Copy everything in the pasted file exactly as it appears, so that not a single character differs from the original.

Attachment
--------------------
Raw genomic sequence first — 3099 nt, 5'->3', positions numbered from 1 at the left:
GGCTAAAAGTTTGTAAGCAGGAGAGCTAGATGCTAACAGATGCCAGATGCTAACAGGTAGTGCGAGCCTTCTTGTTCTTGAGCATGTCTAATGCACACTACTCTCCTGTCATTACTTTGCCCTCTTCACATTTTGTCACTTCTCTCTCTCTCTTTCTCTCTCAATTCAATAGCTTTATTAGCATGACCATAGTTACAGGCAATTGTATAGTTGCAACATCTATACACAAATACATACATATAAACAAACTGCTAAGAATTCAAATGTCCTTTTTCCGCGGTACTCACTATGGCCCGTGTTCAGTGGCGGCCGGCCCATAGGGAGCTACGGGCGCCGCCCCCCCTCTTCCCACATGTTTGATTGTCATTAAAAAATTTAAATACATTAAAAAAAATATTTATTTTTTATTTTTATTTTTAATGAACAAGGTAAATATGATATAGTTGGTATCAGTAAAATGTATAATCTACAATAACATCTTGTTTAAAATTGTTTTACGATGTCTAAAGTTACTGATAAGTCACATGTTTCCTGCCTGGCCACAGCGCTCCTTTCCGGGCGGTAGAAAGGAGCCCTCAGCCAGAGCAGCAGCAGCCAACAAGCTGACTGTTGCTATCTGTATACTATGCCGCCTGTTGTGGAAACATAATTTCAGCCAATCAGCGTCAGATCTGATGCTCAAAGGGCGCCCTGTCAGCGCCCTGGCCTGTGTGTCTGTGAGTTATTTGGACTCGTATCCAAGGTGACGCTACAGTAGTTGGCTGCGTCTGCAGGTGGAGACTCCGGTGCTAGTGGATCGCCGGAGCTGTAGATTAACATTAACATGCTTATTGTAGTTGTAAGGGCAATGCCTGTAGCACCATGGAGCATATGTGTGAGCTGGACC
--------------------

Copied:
Raw genomic sequence first — 3099 nt, 5'->3', positions numbered from 1 at the left:
GGCTAAAAGTTTGTAAGCAGGAGAGCTAGATGCTAACAGATGCCAGATGCTAACAGGTAGTGCGAGCCTTCTTGTTCTTGAGCATGTCTAATGCACACTACTCTCCTGTCATTACTTTGCCCTCTTCACATTTTGTCACTTCTCTCTCTCTCTTTCTCTCTCAATTCAATAGCTTTATTAGCATGACCATAGTTACAGGCAATTGTATAGTTGCAACATCTATACACAAATACATACATATAAACAAACTGCTAAGAATTCAAATGTCCTTTTTCCGCGGTACTCACTATGGCCCGTGTTCAGTGGCGGCCGGCCCATAGGGAGCTACGGGCGCCGCCCCCCCTCTTCCCACATGTTTGATTGTCATTAAAAAATTTAAATACATTAAAAAAAATATTTATTTTTTATTTTTATTTTTAATGAACAAGGTAAATATGATATAGTTGGTATCAGTAAAATGTATAATCTACAATAACATCTTGTTTAAAATTGTTTTACGATGTCTAAAGTTACTGATAAGTCACATGTTTCCTGCCTGGCCACAGCGCTCCTTTCCGGGCGGTAGAAAGGAGCCCTCAGCCAGAGCAGCAGCAGCCAACAAGCTGACTGTTGCTATCTGTATACTATGCCGCCTGTTGTGGAAACATAATTTCAGCCAATCAGCGTCAGATCTGATGCTCAAAGGGCGCCCTGTCAGCGCCCTGGCCTGTGTGTCTGTGAGTTATTTGGACTCGTATCCAAGGTGACGCTACAGTAGTTGGCTGCGTCTGCAGGTGGAGACTCCGGTGCTAGTGGATCGCCGGAGCTGTAGATTAACATTAACATGCTTATTGTAGTTGTAAGGGCAATGCCTGTAGCACCATGGAGCATATGTGTGAGCTGGACC